Tuesday, September 14, 2010

The Vanity of Human Hopes & The Abuse of the Printing Press

This summer I went to a gigantic used book sale. How gigantic? Books filled at least eight large rooms, some of which would probably be better described as "halls." Many of the books were hard to find and out of print, and nearly all cost under $5.

And yet, in what should have been heaven for a bibliophile like myself, I found only two books that I thought worth acquiring: a cheap copy of Meier Helmbrecht, and Critics of the Enlightenment. When I left the sale with only two books in hand, I realized that there was a reason why most of those books were out of print: Most of them weren't very good. How many of those authors had wasted their time producing mediocre books, whether in the hope of writing the next great novel or of making an original contribution to scholarship?

This thought reminded me of a few aphorisms by Nicolás Gómez Dávila:
Literature dies not because nobody writes, but when everybody writes. (#1,256)

The abuse of the printing press is due to the scientific method and the expressionist aesthetic. To the former because it allows any mediocre person to write a correct and useless monograph, and to the latter because it legitimizes the effusions of any fool. (#1,586)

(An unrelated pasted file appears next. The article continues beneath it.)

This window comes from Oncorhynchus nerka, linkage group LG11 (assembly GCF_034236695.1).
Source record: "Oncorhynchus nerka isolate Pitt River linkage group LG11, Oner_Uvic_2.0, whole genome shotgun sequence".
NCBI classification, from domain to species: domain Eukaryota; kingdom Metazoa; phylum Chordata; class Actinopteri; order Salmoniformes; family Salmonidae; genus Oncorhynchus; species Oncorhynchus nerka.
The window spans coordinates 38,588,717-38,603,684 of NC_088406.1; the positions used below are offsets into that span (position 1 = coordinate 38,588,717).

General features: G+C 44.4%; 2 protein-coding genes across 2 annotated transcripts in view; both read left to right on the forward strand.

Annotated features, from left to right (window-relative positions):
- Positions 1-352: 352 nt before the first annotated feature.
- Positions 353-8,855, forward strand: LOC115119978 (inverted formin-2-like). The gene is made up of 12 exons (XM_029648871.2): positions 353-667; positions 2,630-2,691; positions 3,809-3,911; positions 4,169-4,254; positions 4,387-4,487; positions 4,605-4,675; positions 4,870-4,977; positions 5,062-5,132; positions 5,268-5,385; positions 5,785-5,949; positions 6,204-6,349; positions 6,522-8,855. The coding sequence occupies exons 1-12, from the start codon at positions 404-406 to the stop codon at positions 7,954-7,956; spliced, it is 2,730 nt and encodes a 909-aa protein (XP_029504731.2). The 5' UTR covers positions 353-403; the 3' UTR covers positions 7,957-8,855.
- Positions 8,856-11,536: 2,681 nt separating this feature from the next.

This phenomenon is, of course, not new, and predates the 20th century's expressionist aesthetic. Here is what Dr. Johnson had to say about the glut of worthless books filling libraries in his day:
No place affords a more striking conviction of the vanity of human hopes, than a publick library; for who can see the wall crouded on every side by mighty volumes, the works of laborious meditation, and accurate enquiry, now scarcely known but by the catalogue, and preserved only to encrease the pomp of learning, without considering how many hours have been wasted in vain endeavours, how often imagination has anticipated the praises of futurity, how many statues have risen to the eye of vanity, how many ideal converts have elevated zeal, how often wit has exulted in the eternal infamy of his antagonists, and dogmatism has delighted in the gradual advances of his authority, the immutability of his decrees, and the perpetuity of his power?

--Samuel Johnson, The Rambler 106 (Saturday, March 23, 1751)

As far as we know, some medieval monks probably made the same complaint as they copied books by hand in their scriptoria. And they would not have been completely wrong, even in a time when books were precious rarities. In every age, there is an abundance of information, but so little wisdom.

(Hat tips: Michael Gilleland; make sure to click through to see the amusing photo accompanying the quotation from Dr. Johnson. Picture from book lovers never go to bed alone.)
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